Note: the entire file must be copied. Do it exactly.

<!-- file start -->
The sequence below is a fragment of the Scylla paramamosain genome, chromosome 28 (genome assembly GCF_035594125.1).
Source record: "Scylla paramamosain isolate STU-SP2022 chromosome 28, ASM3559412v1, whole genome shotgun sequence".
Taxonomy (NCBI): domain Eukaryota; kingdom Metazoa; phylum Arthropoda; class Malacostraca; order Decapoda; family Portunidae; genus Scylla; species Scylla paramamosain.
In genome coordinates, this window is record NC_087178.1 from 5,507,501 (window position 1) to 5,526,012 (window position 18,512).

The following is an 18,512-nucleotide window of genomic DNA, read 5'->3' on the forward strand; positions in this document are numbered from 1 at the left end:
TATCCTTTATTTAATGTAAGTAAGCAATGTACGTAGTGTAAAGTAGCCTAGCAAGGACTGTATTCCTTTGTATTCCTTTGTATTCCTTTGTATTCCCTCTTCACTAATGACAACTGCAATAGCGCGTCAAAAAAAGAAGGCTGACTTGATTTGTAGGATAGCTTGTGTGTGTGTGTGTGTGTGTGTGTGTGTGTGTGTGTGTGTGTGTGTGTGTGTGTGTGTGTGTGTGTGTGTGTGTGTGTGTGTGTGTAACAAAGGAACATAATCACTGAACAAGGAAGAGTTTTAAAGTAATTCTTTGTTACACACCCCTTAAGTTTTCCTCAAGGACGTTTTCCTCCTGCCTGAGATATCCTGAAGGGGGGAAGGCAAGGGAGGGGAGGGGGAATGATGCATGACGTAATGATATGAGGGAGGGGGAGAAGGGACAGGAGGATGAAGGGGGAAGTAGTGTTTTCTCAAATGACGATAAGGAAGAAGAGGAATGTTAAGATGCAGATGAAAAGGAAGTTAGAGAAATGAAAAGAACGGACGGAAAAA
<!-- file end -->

The sequence below is a fragment of the Scylla paramamosain genome, chromosome 28 (genome assembly GCF_035594125.1).
Source record: "Scylla paramamosain isolate STU-SP2022 chromosome 28, ASM3559412v1, whole genome shotgun sequence".
Taxonomy (NCBI): domain Eukaryota; kingdom Metazoa; phylum Arthropoda; class Malacostraca; order Decapoda; family Portunidae; genus Scylla; species Scylla paramamosain.
In genome coordinates, this window is record NC_087178.1 from 5,507,501 (window position 1) to 5,526,012 (window position 18,512).

The following is an 18,512-nucleotide window of genomic DNA, read 5'->3' on the forward strand; positions in this document are numbered from 1 at the left end:
TATCCTTTATTTAATGTAAGTAAGCAATGTACGTAGTGTAAAGTAGCCTAGCAAGGACTGTATTCCTTTGTATTCCTTTGTATTCCTTTGTATTCCCTCTTCACTAATGACAACTGCAATAGCGCGTCAAAAAAAGAAGGCTGACTTGATTTGTAGGATAGCTTGTGTGTGTGTGTGTGTGTGTGTGTGTGTGTGTGTGTGTGTGTGTGTGTGTGTGTGTGTGTGTGTGTGTGTGTGTGTGTGTGTGTGTAACAAAGGAACATAATCACTGAACAAGGAAGAGTTTTAAAGTAATTCTTTGTTACACACCCCTTAAGTTTTCCTCAAGGACGTTTTCCTCCTGCCTGAGATATCCTGAAGGGGGGAAGGCAAGGGAGGGGAGGGGGAATGATGCATGACGTAATGATATGAGGGAGGGGGAGAAGGGACAGGAGGATGAAGGGGGAAGTAGTGTTTTCTCAAATGACGATAAGGAAGAAGAGGAATGTTAAGATGCAGATGAAAAGGAAGTTAGAGAAATGAAAAGAACGGACGGAAAAA